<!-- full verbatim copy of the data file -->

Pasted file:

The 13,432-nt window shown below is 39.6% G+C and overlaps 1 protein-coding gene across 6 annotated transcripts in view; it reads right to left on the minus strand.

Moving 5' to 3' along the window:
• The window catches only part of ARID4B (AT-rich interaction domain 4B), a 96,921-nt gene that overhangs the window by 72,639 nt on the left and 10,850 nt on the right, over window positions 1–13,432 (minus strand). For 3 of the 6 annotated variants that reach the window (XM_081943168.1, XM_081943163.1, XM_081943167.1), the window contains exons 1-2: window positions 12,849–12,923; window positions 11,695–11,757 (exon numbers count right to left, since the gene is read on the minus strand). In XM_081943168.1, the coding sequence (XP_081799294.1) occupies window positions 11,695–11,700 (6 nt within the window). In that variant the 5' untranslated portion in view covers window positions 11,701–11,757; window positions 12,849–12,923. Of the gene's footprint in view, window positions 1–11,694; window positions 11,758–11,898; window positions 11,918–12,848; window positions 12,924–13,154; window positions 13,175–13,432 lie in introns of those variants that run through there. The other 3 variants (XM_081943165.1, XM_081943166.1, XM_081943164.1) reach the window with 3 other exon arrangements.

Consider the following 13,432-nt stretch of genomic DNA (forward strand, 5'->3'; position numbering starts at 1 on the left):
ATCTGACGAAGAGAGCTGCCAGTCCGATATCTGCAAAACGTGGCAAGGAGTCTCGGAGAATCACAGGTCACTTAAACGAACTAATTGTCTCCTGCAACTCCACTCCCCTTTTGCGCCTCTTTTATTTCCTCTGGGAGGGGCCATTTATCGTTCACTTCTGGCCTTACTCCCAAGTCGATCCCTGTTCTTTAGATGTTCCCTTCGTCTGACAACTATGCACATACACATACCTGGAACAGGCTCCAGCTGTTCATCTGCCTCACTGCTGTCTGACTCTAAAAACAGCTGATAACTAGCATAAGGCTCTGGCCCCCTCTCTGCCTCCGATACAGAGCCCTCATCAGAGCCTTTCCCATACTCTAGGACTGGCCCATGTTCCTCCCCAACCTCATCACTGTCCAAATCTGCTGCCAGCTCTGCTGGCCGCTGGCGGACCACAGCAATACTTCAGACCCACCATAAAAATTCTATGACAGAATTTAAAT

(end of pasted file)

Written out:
The 13,432-nt window shown below is 39.6% G+C and overlaps 1 protein-coding gene across 6 annotated transcripts in view; it reads right to left on the minus strand.

Moving 5' to 3' along the window:
• The window catches only part of ARID4B (AT-rich interaction domain 4B), a 96,921-nt gene that overhangs the window by 72,639 nt on the left and 10,850 nt on the right, over window positions 1–13,432 (minus strand). For 3 of the 6 annotated variants that reach the window (XM_081943168.1, XM_081943163.1, XM_081943167.1), the window contains exons 1-2: window positions 12,849–12,923; window positions 11,695–11,757 (exon numbers count right to left, since the gene is read on the minus strand). In XM_081943168.1, the coding sequence (XP_081799294.1) occupies window positions 11,695–11,700 (6 nt within the window). In that variant the 5' untranslated portion in view covers window positions 11,701–11,757; window positions 12,849–12,923. Of the gene's footprint in view, window positions 1–11,694; window positions 11,758–11,898; window positions 11,918–12,848; window positions 12,924–13,154; window positions 13,175–13,432 lie in introns of those variants that run through there. The other 3 variants (XM_081943165.1, XM_081943166.1, XM_081943164.1) reach the window with 3 other exon arrangements.

Consider the following 13,432-nt stretch of genomic DNA (forward strand, 5'->3'; position numbering starts at 1 on the left):
ATCTGACGAAGAGAGCTGCCAGTCCGATATCTGCAAAACGTGGCAAGGAGTCTCGGAGAATCACAGGTCACTTAAACGAACTAATTGTCTCCTGCAACTCCACTCCCCTTTTGCGCCTCTTTTATTTCCTCTGGGAGGGGCCATTTATCGTTCACTTCTGGCCTTACTCCCAAGTCGATCCCTGTTCTTTAGATGTTCCCTTCGTCTGACAACTATGCACATACACATACCTGGAACAGGCTCCAGCTGTTCATCTGCCTCACTGCTGTCTGACTCTAAAAACAGCTGATAACTAGCATAAGGCTCTGGCCCCCTCTCTGCCTCCGATACAGAGCCCTCATCAGAGCCTTTCCCATACTCTAGGACTGGCCCATGTTCCTCCCCAACCTCATCACTGTCCAAATCTGCTGCCAGCTCTGCTGGCCGCTGGCGGACCACAGCAATACTTCAGACCCACCATAAAAATTCTATGACAGAATTTAAAT